The New Johari Window #23: Quadrant Two: Interpersonal Needs

The New Johari Window #23: Quadrant Two: Interpersonal Needs

What if we have a low need for inclusion – but do not proactively indicate to other people that we really don’t particularly want to be included (Quad One)? In these instances, we have a difficult choice to make if we are invited into a relationship or group. We can decline the invitation and risk alienating the other person or other group members – especially since they must infer the reason for our decline. If we say “no” to an invitation, other people might conclude that we don’t like them or don’t respect what they stand for or want to achieve in this particular relationship or group. They are unlikely to conclude that we don’t want to be included simply because we have a low need for inclusion.

If we can be explicit about our low need for inclusion, then other people who want us to enter into a relationship with them or join their group can engage a different strategy. They might, for instance, allow us to “slowly” enter the relationship or group. Those with low needs for inclusion often prefer a gradual entrance to leaping in. The person (persons) offering the invitation to join might also appeal to other needs that are strong. They can suggest that this relationship or group is likely to be important in achieving some purpose or goal (appealing to the need for control or influence).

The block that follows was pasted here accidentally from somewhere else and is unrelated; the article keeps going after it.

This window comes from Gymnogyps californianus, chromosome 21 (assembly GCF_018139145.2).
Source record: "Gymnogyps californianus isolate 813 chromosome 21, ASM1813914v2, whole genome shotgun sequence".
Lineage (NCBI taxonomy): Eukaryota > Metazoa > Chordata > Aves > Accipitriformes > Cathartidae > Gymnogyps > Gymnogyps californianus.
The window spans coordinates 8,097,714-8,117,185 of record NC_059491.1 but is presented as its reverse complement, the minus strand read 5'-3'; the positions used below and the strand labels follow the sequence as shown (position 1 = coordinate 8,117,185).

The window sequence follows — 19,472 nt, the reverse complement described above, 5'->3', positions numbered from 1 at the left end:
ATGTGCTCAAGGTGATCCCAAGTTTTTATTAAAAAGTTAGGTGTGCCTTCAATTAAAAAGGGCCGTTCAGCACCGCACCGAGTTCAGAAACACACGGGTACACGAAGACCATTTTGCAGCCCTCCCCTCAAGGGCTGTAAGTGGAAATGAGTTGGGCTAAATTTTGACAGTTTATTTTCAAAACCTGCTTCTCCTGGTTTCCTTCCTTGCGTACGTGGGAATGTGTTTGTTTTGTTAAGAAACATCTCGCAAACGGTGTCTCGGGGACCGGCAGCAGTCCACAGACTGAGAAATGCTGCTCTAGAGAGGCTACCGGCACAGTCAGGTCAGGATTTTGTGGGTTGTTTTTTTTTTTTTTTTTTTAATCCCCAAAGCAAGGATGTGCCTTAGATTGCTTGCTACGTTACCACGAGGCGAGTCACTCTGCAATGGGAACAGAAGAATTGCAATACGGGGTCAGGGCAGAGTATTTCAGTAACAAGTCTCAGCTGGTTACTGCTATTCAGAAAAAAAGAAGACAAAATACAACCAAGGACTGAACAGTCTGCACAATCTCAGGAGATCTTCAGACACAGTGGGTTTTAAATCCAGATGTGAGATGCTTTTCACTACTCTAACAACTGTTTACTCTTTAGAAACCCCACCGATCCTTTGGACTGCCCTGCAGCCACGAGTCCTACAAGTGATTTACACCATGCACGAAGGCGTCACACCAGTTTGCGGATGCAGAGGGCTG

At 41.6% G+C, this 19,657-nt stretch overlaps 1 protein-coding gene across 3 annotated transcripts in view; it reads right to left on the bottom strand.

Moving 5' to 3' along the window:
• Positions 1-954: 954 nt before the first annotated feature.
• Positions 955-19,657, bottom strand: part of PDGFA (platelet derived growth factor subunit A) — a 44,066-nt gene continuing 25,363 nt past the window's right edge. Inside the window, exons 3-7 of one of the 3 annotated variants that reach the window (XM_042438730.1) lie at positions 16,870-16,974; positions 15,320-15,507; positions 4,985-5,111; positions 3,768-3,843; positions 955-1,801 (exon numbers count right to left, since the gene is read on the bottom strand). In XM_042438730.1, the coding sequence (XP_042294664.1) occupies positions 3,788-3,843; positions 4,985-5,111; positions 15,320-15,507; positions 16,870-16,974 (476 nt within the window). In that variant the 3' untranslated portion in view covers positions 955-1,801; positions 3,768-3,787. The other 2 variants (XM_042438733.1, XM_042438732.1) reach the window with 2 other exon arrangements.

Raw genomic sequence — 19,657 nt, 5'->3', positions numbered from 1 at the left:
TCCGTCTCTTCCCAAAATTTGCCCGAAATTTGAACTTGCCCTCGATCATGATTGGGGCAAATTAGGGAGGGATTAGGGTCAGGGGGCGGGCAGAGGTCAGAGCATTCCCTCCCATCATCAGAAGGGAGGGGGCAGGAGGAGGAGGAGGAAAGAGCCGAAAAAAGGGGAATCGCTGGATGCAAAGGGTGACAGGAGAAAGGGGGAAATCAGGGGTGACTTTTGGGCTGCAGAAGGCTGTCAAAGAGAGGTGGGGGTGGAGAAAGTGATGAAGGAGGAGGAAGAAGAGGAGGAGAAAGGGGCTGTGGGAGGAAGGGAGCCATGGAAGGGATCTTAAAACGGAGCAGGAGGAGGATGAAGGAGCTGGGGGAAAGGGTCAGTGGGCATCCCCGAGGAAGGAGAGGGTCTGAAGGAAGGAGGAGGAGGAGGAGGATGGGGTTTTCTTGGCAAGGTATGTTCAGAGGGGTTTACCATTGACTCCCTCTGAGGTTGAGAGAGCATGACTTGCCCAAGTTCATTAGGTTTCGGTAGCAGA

Instead, they might suggest that this relationship or group is likely to become a setting in which there is a fair amount of candor (appealing to the need for openness). There is a third strategy: the invitation can be withdrawn and the other person (people) can wait for the person they invited to offer their own invitation. Just because someone has a relatively low need for inclusion, does not mean that they never want to join a relationship or group. It only means that they are likely to be cautious and highly selective in the choices that they make. The best strategy might be one of waiting for the other party to do the inviting.

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About the Author

William BergquistWilliam Bergquist, Ph.D. An international coach and consultant in the fields of psychology, management and public administration, author of more than 50 books, and president of a psychology institute. Dr. Bergquist consults on and writes about personal, group, organizational and societal transitions and transformations. His published work ranges from the personal transitions of men and women in their 50s and the struggles of men and women in recovering from strokes to the experiences of freedom among the men and women of Eastern Europe following the collapse of the Soviet Union. In recent years, Bergquist has focused on the processes of organizational coaching. He is coauthor with Agnes Mura of coachbook, co-founder of the International Journal of Coaching in Organizations and co-founder of the International Consortium for Coaching in Organizations.

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